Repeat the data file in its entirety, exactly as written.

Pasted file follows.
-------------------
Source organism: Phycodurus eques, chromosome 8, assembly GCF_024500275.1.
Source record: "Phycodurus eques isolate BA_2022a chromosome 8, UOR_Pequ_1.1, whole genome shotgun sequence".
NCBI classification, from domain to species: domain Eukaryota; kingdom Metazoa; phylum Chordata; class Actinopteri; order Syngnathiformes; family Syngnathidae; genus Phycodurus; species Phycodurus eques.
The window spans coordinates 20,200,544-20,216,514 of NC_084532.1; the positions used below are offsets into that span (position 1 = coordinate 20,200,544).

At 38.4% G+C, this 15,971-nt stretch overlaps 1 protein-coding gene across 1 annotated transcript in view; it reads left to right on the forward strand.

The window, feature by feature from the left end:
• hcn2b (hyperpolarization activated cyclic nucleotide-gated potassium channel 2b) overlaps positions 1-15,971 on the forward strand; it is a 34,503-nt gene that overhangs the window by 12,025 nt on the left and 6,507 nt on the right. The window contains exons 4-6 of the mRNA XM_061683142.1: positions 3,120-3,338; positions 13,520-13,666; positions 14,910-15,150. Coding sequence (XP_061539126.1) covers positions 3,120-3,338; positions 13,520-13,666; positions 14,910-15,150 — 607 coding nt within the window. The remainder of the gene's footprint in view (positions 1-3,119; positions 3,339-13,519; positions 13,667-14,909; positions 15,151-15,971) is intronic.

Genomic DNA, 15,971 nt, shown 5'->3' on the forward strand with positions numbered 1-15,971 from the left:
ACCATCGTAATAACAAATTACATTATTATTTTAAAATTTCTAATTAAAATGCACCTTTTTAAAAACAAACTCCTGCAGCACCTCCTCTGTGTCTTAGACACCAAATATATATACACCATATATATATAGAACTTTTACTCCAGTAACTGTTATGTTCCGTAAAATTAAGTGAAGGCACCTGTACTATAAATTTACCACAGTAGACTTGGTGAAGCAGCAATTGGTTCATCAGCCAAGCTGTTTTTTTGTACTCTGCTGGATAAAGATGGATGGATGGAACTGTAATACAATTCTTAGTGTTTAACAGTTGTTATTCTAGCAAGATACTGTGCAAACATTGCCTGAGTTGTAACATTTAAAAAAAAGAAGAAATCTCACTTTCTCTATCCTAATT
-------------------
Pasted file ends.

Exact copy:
Source organism: Phycodurus eques, chromosome 8, assembly GCF_024500275.1.
Source record: "Phycodurus eques isolate BA_2022a chromosome 8, UOR_Pequ_1.1, whole genome shotgun sequence".
NCBI classification, from domain to species: domain Eukaryota; kingdom Metazoa; phylum Chordata; class Actinopteri; order Syngnathiformes; family Syngnathidae; genus Phycodurus; species Phycodurus eques.
The window spans coordinates 20,200,544-20,216,514 of NC_084532.1; the positions used below are offsets into that span (position 1 = coordinate 20,200,544).

At 38.4% G+C, this 15,971-nt stretch overlaps 1 protein-coding gene across 1 annotated transcript in view; it reads left to right on the forward strand.

The window, feature by feature from the left end:
• hcn2b (hyperpolarization activated cyclic nucleotide-gated potassium channel 2b) overlaps positions 1-15,971 on the forward strand; it is a 34,503-nt gene that overhangs the window by 12,025 nt on the left and 6,507 nt on the right. The window contains exons 4-6 of the mRNA XM_061683142.1: positions 3,120-3,338; positions 13,520-13,666; positions 14,910-15,150. Coding sequence (XP_061539126.1) covers positions 3,120-3,338; positions 13,520-13,666; positions 14,910-15,150 — 607 coding nt within the window. The remainder of the gene's footprint in view (positions 1-3,119; positions 3,339-13,519; positions 13,667-14,909; positions 15,151-15,971) is intronic.

Genomic DNA, 15,971 nt, shown 5'->3' on the forward strand with positions numbered 1-15,971 from the left:
ACCATCGTAATAACAAATTACATTATTATTTTAAAATTTCTAATTAAAATGCACCTTTTTAAAAACAAACTCCTGCAGCACCTCCTCTGTGTCTTAGACACCAAATATATATACACCATATATATATAGAACTTTTACTCCAGTAACTGTTATGTTCCGTAAAATTAAGTGAAGGCACCTGTACTATAAATTTACCACAGTAGACTTGGTGAAGCAGCAATTGGTTCATCAGCCAAGCTGTTTTTTTGTACTCTGCTGGATAAAGATGGATGGATGGAACTGTAATACAATTCTTAGTGTTTAACAGTTGTTATTCTAGCAAGATACTGTGCAAACATTGCCTGAGTTGTAACATTTAAAAAAAAGAAGAAATCTCACTTTCTCTATCCTAATT